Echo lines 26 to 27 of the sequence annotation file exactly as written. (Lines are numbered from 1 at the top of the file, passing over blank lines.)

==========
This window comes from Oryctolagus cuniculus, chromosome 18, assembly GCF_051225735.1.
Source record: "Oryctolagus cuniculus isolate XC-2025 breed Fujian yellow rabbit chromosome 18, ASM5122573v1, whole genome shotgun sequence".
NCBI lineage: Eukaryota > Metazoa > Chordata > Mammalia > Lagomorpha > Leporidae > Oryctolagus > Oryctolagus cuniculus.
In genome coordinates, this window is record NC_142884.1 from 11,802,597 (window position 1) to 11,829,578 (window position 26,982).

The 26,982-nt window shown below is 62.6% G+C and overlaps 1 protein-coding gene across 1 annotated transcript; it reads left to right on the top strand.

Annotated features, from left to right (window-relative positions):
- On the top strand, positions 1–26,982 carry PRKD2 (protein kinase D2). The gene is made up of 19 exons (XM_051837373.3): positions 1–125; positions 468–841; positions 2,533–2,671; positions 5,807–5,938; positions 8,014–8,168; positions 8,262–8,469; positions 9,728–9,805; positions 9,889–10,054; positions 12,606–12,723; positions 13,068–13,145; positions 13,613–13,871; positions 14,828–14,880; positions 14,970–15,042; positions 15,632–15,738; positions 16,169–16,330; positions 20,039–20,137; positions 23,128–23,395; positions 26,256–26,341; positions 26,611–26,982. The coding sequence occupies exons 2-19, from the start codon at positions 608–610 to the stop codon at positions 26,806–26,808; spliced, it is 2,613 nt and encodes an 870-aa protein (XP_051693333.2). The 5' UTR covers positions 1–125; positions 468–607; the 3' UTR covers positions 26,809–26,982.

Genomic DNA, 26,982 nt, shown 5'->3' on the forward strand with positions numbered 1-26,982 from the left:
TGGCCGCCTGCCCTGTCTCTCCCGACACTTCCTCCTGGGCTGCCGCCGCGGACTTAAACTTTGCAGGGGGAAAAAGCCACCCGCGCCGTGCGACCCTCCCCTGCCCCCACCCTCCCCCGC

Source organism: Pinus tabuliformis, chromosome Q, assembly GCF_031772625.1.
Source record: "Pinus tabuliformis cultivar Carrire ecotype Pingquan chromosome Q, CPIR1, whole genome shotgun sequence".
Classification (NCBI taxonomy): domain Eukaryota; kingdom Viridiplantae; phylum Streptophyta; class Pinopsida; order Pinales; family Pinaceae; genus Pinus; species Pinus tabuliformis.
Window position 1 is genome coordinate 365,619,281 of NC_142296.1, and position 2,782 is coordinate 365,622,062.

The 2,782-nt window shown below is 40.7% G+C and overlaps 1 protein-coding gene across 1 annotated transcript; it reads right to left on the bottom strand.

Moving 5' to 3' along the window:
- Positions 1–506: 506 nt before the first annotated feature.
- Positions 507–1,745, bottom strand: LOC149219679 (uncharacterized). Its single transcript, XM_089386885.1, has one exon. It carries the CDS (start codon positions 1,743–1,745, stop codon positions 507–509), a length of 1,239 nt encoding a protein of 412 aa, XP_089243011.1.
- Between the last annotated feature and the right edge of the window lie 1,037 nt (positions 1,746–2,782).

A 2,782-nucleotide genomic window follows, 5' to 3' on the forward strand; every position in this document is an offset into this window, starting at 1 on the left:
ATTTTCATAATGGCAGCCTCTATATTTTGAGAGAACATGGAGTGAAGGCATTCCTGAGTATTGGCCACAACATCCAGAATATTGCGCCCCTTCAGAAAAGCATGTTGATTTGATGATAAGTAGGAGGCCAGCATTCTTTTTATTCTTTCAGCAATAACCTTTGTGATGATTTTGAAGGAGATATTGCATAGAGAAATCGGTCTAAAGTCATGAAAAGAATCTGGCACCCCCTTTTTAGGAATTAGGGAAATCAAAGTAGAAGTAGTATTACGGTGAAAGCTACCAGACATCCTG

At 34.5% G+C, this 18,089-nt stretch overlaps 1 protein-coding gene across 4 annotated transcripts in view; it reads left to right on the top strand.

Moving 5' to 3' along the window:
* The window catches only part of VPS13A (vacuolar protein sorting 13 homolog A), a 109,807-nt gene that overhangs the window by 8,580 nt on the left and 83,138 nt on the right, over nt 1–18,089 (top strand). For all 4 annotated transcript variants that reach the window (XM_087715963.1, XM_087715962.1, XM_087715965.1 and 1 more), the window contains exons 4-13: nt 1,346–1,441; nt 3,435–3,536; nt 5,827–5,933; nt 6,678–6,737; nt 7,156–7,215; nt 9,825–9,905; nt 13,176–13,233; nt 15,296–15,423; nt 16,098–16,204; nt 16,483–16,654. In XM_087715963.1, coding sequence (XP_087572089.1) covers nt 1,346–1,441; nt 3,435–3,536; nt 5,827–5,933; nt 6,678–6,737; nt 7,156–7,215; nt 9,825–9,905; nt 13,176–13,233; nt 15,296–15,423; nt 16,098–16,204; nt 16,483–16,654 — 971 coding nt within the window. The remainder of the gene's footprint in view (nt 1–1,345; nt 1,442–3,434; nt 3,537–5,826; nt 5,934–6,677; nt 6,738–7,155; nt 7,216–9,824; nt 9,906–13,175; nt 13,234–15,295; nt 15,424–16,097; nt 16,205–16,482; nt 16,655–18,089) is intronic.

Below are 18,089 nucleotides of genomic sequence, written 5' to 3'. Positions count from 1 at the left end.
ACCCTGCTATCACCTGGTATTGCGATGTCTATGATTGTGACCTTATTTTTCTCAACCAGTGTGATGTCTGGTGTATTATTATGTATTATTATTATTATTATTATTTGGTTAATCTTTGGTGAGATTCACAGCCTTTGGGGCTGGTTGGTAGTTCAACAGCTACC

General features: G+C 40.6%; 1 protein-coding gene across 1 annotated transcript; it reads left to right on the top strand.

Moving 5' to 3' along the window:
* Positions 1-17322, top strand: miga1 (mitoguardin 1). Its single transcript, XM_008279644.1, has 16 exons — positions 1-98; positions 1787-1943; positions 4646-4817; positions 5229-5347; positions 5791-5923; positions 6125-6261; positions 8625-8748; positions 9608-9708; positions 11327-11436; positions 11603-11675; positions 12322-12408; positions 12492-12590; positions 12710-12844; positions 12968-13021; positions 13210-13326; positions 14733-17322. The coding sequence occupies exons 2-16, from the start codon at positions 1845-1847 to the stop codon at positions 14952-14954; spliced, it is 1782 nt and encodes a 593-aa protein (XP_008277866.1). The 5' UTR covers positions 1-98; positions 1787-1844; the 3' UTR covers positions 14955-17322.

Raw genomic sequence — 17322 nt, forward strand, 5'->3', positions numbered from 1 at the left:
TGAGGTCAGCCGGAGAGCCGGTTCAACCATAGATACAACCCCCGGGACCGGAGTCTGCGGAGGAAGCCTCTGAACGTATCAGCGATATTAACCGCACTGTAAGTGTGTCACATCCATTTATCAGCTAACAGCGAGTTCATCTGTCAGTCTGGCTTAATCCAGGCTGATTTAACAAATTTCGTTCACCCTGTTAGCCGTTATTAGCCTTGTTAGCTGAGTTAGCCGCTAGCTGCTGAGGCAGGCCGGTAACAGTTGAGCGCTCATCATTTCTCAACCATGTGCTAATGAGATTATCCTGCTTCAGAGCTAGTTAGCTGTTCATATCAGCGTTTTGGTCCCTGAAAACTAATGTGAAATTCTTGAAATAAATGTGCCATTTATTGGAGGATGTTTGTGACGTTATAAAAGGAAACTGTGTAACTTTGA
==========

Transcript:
General features: G+C 40.6%; 1 protein-coding gene across 1 annotated transcript; it reads left to right on the top strand.

Moving 5' to 3' along the window: